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The lowest winning first-innings totals in the County Championship


County_Cricket_EnglandDefending champions Essex’s unbeaten run in the County Championship, which stretched back to September 2016, was brought to a halt by Yorkshire in incredible fashion in their fourth-round Division One fixture at the County Ground in Chelmsford. Despite being shot out for 50 in their first innings, the visitors engineered a stunning comeback to secure a 91-run win on the third day, admirably overturning a first-innings deficit of 92 to set Essex a challenging target of 238.

This is the sixth lowest winning first-innings total by any team in the 128-year history of the County Championship, and the second lowest by Yorkshire. Here is a look back at the five totals that were even lower, yet were enough to achieve victory.

Note: this list takes only the first innings of the match into consideration; otherwise, the lowest ever total to win a county match (or for that matter, any first-class match) is 15, by Hampshire in their first innings (the second innings of the match) against Warwickshire at Edgbaston in 1922.

31 by Gloucestershire v Middlesex, Bristol, 1924

Middlesex’s opening pair of Nigel Haig (6/11) and Frederick Durston (4/18) bowled unchanged to send Gloucestershire crashing towards an embarrassing total of 31. The last eight wickets fell for only ten runs, and no batsman reached double figures. By the end of the day, Middlesex themselves were knocked over for 74, with slow left-armer Charlie Parker (7/30) scalping the illustrious trio of Patsy Hendren, Gubby Allen and captain Frank Mann to record a hat-trick.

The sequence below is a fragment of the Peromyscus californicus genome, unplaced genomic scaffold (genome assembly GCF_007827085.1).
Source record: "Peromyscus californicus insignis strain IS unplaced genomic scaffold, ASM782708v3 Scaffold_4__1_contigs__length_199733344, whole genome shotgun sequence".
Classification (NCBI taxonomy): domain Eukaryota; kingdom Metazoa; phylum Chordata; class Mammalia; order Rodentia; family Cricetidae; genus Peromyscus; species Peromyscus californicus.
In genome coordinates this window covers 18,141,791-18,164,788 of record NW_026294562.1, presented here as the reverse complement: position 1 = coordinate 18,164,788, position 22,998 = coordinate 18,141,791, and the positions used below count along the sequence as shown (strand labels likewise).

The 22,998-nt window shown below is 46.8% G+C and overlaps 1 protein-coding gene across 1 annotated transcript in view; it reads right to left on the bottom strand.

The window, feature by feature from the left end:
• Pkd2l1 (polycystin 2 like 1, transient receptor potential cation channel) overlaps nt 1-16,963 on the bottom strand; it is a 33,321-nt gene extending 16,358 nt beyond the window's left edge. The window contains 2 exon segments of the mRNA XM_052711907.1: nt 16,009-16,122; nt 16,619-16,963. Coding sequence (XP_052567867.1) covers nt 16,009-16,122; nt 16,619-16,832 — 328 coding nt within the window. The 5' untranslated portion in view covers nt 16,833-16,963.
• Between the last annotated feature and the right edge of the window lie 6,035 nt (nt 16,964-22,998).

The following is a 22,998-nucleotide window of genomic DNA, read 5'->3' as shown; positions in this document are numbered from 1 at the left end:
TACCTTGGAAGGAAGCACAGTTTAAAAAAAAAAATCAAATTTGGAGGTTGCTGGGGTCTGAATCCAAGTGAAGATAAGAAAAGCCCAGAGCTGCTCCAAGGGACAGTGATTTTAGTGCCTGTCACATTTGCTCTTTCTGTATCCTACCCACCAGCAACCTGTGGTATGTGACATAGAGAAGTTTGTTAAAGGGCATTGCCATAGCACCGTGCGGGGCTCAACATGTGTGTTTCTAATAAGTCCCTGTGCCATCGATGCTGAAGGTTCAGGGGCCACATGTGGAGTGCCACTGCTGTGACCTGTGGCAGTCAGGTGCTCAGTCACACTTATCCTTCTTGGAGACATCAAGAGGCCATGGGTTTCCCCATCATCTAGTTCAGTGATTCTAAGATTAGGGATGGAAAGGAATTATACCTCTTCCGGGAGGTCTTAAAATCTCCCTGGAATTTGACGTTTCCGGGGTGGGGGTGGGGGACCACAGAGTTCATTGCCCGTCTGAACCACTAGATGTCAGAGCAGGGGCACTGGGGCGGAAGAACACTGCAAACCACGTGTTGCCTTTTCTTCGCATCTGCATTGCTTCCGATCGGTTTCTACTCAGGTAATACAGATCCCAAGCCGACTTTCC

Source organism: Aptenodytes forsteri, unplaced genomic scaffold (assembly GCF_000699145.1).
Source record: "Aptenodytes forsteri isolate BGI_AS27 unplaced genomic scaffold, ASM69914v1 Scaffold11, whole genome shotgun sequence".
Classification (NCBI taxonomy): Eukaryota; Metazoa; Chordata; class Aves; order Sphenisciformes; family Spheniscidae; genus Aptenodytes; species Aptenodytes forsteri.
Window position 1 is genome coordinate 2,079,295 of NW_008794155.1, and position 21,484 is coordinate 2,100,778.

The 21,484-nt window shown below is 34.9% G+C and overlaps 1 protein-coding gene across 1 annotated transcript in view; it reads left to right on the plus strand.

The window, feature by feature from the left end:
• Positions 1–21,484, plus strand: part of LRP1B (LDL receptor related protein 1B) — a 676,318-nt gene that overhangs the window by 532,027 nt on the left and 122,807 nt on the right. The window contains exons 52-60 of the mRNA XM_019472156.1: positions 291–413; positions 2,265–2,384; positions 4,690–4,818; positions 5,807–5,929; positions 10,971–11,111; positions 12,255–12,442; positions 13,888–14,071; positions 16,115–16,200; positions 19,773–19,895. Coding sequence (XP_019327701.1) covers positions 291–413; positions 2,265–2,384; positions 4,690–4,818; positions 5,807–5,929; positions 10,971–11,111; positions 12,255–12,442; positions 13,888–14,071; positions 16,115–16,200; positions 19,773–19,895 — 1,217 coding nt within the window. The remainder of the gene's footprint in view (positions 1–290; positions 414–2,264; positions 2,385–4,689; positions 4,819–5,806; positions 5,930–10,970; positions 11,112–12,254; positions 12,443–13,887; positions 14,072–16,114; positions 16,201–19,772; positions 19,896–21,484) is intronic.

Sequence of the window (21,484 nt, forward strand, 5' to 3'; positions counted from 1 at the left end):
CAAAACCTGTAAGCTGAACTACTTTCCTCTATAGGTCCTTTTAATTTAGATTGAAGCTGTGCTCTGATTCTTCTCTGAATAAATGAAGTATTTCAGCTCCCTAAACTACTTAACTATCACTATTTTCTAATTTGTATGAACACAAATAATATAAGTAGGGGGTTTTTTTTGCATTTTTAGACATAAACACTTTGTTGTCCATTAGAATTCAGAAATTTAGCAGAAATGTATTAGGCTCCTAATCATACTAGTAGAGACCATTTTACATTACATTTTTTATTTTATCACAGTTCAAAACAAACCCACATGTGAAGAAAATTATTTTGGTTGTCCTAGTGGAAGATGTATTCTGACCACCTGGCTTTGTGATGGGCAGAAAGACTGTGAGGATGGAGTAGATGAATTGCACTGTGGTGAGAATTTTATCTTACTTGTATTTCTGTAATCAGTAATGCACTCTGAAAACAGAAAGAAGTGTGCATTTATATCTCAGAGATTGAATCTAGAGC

The second day belonged to the great Walter Hammond, who was then aged 21 and yet to debut for England. Hammond turned the game around with a classic 174*, which enabled his captain Douglas Robinson to declare at 294/9. Set 252 to win, Middlesex ran into Parker (7/101) again, who became only the fourth bowler to take two hat-tricks in a first-class match, this time the victims being Mann, John Guise and Haig. Middlesex eventually subsided to a 61-run defeat.

42 by Yorkshire v Sussex, Hove, 1922

Yorkshire was assured of their 11th title by the time they arrived at Hove for their penultimate game. Percy Holmes and Herbert Sutcliffe put on 18 for the first wicket, which would turn out to be the highest stand of the innings. Maurice Tate and Henry Roberts bowled unchanged, sharing the spoils with 5/20 each, to condemn the visitors to 42. Yorkshire bounced back through seamer George Macaulay (4/29) and slow left-armer Roy Kilner (4/30), and limited the deficit to 53.

Holmes and Sutcliffe (who top-scored with 48) seized the initiative by sharing 76 in the second innings, which enabled Yorkshire to produce a much better display with the willow. Sussex had time on their side as they set about chasing their target of 176, but had no answer to the wiles of the legendary slow left-armer Wilfred Rhodes, who was still going strong at nearly 45. Rhodes’ spell of 6/13 induced a meltdown from 69/3 to 83 all out, leaving Yorkshire victors by 92 runs.

44 by Derbyshire v Gloucestershire, Bristol, 2010